donate our prototype to a deserving community or town since they no longer have the funds to erect monuments or statues in anyone's honor any longer. peter: it's a striking piece of granite art. where is it going to go? where do you want it to go? how can a town or a city in america get the opportunity? because i'm sure there are dozens of them, if not hundreds that would love to have this statue which costs about $30,000 if it was purchased. >> well, i will tell you, the outpouring of support, since veterans community has found out that we are donating it, we have gotten letters and calls from all over the united states asking for the monument itself. and the only request that we had is to write us a letter from the heart and give us a site proposal where we would put it. we want it to be visible. we want it to be somewhere where you would drive by and think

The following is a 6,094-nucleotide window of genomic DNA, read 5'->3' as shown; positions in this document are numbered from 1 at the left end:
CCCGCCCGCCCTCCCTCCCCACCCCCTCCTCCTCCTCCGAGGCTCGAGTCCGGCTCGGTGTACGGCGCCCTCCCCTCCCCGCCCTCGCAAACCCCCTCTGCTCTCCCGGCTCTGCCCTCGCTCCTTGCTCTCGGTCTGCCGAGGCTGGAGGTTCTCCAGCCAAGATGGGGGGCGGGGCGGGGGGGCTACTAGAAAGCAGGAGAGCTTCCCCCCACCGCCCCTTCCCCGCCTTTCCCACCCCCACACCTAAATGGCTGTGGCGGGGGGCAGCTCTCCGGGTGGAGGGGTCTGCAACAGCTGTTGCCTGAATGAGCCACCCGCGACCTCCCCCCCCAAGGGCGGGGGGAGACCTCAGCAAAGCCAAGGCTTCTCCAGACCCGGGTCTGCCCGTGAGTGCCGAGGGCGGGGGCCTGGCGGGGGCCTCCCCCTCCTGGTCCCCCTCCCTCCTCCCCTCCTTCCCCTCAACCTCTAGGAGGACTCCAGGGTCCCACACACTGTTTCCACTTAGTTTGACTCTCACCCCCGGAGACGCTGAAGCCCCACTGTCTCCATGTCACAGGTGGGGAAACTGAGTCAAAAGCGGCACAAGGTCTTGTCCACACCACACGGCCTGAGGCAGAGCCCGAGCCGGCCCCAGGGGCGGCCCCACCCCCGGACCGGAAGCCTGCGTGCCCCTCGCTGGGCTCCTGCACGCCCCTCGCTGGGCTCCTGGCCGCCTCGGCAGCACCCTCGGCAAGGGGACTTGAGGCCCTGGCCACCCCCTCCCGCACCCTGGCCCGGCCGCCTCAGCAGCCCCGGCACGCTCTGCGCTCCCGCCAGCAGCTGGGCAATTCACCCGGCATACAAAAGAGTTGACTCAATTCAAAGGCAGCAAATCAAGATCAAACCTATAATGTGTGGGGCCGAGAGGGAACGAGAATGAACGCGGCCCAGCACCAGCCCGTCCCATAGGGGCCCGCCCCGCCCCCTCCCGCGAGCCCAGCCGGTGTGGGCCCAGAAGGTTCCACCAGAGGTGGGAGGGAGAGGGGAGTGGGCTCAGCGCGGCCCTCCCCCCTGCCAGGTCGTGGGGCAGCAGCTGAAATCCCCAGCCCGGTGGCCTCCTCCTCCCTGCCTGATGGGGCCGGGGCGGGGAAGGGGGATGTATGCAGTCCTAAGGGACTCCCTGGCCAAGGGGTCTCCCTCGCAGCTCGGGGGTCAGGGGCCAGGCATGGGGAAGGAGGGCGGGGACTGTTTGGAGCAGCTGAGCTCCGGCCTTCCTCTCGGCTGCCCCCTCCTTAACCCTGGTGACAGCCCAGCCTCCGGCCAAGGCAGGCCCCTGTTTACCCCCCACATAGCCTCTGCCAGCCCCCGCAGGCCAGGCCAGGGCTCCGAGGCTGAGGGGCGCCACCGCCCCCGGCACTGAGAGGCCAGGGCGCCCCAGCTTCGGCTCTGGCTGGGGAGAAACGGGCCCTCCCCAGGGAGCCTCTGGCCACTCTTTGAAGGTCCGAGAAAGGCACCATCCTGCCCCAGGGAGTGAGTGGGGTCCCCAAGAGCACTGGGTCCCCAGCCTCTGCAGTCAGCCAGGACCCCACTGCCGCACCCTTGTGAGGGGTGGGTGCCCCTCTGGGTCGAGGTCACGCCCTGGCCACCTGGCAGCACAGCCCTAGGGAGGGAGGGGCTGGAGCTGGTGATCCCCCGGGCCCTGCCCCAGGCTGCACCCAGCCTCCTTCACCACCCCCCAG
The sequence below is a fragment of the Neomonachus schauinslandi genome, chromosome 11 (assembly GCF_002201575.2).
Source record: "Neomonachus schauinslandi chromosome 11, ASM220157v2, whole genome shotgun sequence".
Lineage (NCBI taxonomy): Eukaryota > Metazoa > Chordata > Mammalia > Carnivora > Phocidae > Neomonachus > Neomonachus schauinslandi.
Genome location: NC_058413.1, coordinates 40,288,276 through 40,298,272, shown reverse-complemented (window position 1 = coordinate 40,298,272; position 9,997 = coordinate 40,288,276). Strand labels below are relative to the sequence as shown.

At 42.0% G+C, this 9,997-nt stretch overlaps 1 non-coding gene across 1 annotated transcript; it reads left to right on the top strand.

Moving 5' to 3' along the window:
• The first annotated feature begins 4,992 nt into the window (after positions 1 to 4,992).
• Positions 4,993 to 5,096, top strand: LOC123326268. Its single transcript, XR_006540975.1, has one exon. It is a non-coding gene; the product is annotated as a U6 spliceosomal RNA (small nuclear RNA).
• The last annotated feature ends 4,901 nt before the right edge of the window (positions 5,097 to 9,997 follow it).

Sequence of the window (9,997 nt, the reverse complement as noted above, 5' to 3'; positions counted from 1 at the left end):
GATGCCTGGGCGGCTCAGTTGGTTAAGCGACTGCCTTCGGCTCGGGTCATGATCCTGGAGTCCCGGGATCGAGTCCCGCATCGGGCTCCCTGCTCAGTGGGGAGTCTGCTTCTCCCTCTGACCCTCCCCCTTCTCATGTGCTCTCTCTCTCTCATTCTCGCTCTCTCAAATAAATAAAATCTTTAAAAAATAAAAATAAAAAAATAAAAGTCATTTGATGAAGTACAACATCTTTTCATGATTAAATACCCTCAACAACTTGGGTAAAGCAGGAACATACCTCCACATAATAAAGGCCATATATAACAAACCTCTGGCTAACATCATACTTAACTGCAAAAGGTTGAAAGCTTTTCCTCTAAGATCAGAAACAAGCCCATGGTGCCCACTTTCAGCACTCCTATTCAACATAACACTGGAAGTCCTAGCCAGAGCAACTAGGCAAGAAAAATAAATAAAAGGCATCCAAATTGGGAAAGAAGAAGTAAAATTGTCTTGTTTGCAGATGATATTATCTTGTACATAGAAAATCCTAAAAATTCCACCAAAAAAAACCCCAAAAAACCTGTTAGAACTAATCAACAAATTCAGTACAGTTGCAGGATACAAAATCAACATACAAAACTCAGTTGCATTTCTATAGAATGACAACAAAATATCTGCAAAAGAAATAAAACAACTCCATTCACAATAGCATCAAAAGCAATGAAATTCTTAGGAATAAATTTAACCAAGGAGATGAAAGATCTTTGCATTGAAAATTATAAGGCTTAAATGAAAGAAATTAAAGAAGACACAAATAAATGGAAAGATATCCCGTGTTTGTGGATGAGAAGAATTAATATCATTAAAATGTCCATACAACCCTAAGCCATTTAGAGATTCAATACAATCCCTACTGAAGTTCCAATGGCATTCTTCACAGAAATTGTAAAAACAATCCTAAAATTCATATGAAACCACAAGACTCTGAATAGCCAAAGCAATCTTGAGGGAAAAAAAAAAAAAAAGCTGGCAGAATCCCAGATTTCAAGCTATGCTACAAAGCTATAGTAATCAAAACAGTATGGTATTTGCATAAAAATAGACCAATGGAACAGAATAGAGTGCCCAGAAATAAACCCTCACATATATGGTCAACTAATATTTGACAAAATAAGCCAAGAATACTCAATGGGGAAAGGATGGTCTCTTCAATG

about those children that we have, boys and girls, that are there every day fighting in our behalf. peter: mr. and mr. and mrs. blaine, thank you for your service to the art community, to the business community, and to our american communities. if you want, if you are have from a city or town across america. go to our web site foxandfriends.com and find out how you can have this statue in your town. i thank you so much mr. and mrs. blaine. we wish you good luck. we are going to follow up and see where this statue winds up. thanks so much. >> thank you. >> thank you. peter: be well. if congress is pushing so hard for the president's health care package, then why not have them sign up for it, too? we have assembled our own "fox & friends" town hall this morning. they will tackle that one with steve doocy in the next hour. and then, police have scientific proof a mom was drunk and high when she drove the wrong way, leaving eight people dead.